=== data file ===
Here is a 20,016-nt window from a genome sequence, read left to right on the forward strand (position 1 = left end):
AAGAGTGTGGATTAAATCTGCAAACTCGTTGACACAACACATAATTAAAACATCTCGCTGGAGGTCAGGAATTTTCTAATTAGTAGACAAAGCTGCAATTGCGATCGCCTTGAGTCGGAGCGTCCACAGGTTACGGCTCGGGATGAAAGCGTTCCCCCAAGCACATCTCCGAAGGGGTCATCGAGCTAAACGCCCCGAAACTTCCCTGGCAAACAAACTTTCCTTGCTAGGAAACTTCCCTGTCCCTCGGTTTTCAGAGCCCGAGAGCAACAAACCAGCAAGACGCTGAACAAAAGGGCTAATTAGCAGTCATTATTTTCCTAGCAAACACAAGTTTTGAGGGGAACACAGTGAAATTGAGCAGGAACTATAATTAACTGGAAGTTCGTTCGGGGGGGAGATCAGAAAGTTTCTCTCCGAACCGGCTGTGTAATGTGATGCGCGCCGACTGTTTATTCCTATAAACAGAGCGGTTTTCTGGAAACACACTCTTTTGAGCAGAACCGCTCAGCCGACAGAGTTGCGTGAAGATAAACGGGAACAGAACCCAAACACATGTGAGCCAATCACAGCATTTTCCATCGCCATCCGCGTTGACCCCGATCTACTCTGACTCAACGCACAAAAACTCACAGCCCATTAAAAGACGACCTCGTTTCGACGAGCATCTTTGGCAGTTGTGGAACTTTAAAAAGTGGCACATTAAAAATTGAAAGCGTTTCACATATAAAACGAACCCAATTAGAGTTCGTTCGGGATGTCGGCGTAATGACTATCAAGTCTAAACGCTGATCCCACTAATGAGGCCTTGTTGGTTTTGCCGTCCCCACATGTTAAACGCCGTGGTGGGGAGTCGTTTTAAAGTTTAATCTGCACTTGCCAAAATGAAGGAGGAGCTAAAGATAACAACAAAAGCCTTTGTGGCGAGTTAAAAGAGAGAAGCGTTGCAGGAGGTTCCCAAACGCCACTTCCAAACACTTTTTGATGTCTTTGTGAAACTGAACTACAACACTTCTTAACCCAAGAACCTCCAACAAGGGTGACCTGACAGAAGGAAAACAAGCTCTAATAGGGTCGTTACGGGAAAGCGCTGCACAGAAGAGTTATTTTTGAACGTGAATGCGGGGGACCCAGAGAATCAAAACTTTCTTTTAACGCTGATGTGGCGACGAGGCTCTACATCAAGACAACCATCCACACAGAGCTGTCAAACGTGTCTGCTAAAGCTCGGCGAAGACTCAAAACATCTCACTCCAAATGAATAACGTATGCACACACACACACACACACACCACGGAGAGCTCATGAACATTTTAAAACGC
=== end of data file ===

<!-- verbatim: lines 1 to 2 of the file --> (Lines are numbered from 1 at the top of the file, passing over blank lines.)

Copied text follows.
Here is a 20,016-nt window from a genome sequence, read left to right on the forward strand (position 1 = left end):
AAGAGTGTGGATTAAATCTGCAAACTCGTTGACACAACACATAATTAAAACATCTCGCTGGAGGTCAGGAATTTTCTAATTAGTAGACAAAGCTGCAATTGCGATCGCCTTGAGTCGGAGCGTCCACAGGTTACGGCTCGGGATGAAAGCGTTCCCCCAAGCACATCTCCGAAGGGGTCATCGAGCTAAACGCCCCGAAACTTCCCTGGCAAACAAACTTTCCTTGCTAGGAAACTTCCCTGTCCCTCGGTTTTCAGAGCCCGAGAGCAACAAACCAGCAAGACGCTGAACAAAAGGGCTAATTAGCAGTCATTATTTTCCTAGCAAACACAAGTTTTGAGGGGAACACAGTGAAATTGAGCAGGAACTATAATTAACTGGAAGTTCGTTCGGGGGGGAGATCAGAAAGTTTCTCTCCGAACCGGCTGTGTAATGTGATGCGCGCCGACTGTTTATTCCTATAAACAGAGCGGTTTTCTGGAAACACACTCTTTTGAGCAGAACCGCTCAGCCGACAGAGTTGCGTGAAGATAAACGGGAACAGAACCCAAACACATGTGAGCCAATCACAGCATTTTCCATCGCCATCCGCGTTGACCCCGATCTACTCTGACTCAACGCACAAAAACTCACAGCCCATTAAAAGACGACCTCGTTTCGACGAGCATCTTTGGCAGTTGTGGAACTTTAAAAAGTGGCACATTAAAAATTGAAAGCGTTTCACATATAAAACGAACCCAATTAGAGTTCGTTCGGGATGTCGGCGTAATGACTATCAAGTCTAAACGCTGATCCCACTAATGAGGCCTTGTTGGTTTTGCCGTCCCCACATGTTAAACGCCGTGGTGGGGAGTCGTTTTAAAGTTTAATCTGCACTTGCCAAAATGAAGGAGGAGCTAAAGATAACAACAAAAGCCTTTGTGGCGAGTTAAAAGAGAGAAGCGTTGCAGGAGGTTCCCAAACGCCACTTCCAAACACTTTTTGATGTCTTTGTGAAACTGAACTACAACACTTCTTAACCCAAGAACCTCCAACAAGGGTGACCTGACAGAAGGAAAACAAGCTCTAATAGGGTCGTTACGGGAAAGCGCTGCACAGAAGAGTTATTTTTGAACGTGAATGCGGGGGACCCAGAGAATCAAAACTTTCTTTTAACGCTGATGTGGCGACGAGGCTCTACATCAAGACAACCATCCACACAGAGCTGTCAAACGTGTCTGCTAAAGCTCGGCGAAGACTCAAAACATCTCACTCCAAATGAATAACGTATGCACACACACACACACACACACCACGGAGAGCTCATGAACATTTTAAAACGC